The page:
US Retailers Lean On CRM Techniques to Repel Recession

27 November 2008

NEW YORK: "I don't have to tell you where the store is, I don't have to tell you the virtues of the brand ... I just have to say: 'Thank you for coming to Sears. We have even more products and opportunities for you'."

Such simple and cosy messages are the way to unloosen customers' purse-strings in times of recession, believes Ogilvy Consulting managing director Marc Fleishhacker, whose agency created a succesful recent campaign for the US retail giant.

In tough times, old and proven remedies are the safest bet. Thus it is that Customer Relationship Marketing (CRM) is fast making a comeback from the 1990s when it attained marketing mantra status.

It's a given that persuading a satisfied customer to return is a cheaper option than identifying then converting a new one. That simple marketing truth has never gone away.

But, until the current financial meltdown, it had fallen out of fashion amid the welter of unrelenting hype from voguish new media – exacerbated by the 'Emperor's new clothes' syndrome that afflicts many agencies and clientside marketers.

Sears is not the only apprehensive retailer to fall back on CRM. JC Penney, Target and Gap are also trawling statistical models, data-mining and other technologies to send specific consumers promotions based on their likely shopping lists.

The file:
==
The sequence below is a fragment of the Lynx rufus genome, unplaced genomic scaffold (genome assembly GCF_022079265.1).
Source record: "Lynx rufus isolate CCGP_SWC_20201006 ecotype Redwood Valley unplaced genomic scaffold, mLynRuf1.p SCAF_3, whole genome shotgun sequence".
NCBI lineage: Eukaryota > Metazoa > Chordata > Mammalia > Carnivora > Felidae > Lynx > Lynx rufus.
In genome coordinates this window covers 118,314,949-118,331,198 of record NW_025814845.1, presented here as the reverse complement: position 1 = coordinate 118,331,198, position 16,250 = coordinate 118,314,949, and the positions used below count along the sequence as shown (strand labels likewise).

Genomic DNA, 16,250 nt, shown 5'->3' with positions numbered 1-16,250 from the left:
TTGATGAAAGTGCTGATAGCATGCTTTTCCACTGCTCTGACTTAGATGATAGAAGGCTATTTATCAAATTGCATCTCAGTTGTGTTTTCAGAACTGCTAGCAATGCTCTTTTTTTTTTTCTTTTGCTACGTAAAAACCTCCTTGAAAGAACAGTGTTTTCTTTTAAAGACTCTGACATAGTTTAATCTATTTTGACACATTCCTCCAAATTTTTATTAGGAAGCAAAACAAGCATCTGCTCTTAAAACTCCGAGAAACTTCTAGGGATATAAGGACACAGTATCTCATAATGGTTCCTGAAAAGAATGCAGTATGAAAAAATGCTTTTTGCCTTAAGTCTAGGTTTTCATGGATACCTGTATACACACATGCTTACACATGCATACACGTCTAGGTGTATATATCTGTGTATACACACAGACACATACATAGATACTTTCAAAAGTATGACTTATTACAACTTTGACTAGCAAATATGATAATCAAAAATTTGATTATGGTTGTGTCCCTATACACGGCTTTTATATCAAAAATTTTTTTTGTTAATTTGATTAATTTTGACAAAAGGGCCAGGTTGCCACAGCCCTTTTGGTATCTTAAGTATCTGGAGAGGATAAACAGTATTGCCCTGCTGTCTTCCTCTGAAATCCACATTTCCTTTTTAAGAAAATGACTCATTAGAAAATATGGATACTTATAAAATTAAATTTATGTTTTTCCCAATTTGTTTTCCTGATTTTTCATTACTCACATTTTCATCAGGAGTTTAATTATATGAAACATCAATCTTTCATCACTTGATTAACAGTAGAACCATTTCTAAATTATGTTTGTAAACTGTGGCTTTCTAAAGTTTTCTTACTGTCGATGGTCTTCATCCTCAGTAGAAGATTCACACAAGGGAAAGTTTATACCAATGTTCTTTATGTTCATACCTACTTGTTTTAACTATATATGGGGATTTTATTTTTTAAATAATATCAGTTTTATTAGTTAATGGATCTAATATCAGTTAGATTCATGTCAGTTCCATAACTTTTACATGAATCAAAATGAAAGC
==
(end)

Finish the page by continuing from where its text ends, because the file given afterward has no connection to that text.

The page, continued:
Although TV remains the prime medium for retail, there is an increasing readiness to experiment – driven by unease as to the measurability and return on investment of traditional media.

For the second consecutive holiday season, Gap isn't running any TV commercials, relying instead on online promotions and targeted emails.

Says the firm's evp of marketing Ivy Ross: "We really are experimenting with other places where we can be our best and engage with customers in a different way."

Likewise, JC Penney is also refocusing on search ads, digital promotions and email, segmenting its email databases according to customers' shopping behaviors and then sending out relevant messages.

"As print consumption is on the decline, customers are choosing to receive information digitally," argues JCP's Rebecca Winter, corporate director of brand communications. "Tailoring the email insures that our customers are receiving timely, relevant information." 

Looks like a combination of the old and the new could prove a potent marketing brew.

Data sourced from Wall Street Journal Online; additional content by WARC staff